Very good players on very bad teams tend to be forgotten about in history's eyes. Case in point - Paul Ronty.
"We had one really good team with Boston in 1949," he recalled. "With Milt Schmidt and Frank Brimsek, Woody Dumart, Murray Henderson and many others. We finished second but we met the Leafs in the first round of the playoffs after they finished fourth, and they knocked us out. That was the year Teeder Kennedy had a terrific series."
Ronty lasted only three full seasons in Boston before he was traded to the New York Rangers for Gus Kyle. He spent the bulk of his career in Manhattan, playing almost four complete seasons with the Rangers. He centered the "Light Brigade" line with Wally Hergesheimer and Herb Dickenson as his wingers.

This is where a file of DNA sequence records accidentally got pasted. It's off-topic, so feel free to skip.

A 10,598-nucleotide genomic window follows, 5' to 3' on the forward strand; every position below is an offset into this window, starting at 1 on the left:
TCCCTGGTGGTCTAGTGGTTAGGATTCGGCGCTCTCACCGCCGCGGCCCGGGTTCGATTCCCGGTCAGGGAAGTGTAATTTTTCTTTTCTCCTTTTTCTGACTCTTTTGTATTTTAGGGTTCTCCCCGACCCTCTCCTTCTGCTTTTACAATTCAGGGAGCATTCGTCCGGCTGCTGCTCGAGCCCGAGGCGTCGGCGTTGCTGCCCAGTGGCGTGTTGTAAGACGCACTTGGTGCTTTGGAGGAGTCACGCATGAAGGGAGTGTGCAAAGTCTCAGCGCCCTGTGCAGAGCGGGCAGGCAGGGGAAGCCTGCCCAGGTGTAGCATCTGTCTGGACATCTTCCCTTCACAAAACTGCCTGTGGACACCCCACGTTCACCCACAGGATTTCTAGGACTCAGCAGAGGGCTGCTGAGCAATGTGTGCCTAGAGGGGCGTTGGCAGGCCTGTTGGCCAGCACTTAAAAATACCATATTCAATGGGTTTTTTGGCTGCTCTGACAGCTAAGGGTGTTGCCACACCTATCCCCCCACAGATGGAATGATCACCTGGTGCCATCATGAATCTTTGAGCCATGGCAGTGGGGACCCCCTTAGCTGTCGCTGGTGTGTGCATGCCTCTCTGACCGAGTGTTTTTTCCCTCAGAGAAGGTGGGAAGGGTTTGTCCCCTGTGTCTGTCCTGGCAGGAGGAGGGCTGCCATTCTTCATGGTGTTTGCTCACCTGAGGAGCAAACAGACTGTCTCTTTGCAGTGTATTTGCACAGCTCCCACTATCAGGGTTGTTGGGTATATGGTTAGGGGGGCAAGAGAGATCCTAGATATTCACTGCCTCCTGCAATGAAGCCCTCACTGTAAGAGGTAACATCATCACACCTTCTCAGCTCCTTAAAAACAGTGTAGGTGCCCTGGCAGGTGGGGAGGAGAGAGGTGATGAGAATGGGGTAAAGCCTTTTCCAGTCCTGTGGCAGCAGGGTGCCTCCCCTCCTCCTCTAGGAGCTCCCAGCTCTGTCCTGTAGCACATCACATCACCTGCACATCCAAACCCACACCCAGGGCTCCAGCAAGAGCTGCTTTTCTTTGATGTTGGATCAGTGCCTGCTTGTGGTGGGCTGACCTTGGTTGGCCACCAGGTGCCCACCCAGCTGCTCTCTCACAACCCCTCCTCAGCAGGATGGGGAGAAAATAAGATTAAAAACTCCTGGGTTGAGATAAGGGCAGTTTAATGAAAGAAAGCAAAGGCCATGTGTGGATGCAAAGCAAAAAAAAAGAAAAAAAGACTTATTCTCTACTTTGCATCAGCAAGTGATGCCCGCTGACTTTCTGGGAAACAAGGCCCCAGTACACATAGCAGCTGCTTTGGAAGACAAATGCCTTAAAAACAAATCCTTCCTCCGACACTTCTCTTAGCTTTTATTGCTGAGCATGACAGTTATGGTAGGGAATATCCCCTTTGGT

Ronty was excited as he thought maybe this would finally be his chance to play on a winning team. But the distraction of the Richard situation combined with the strong first round play of opposing Detroit ousted the Canadiens. Ronty never even registered a point, even though he played on a line with Dickie Moore and Busher Curry.
The Habs would go on to win the next five Stanley Cups in a row, but not with Ronty. Just 27 years old, Ronty retired in that summer of '55. The Canadiens refused to offer him a guaranteed contract, instead offering him a training camp tryout. Ronty refused, and returned home to Boston to be with his family.
"I had a 6-year-old son then and I didn't think it was fair to keep moving him around," he said.
Ronty found work as an insurance broker in Boston.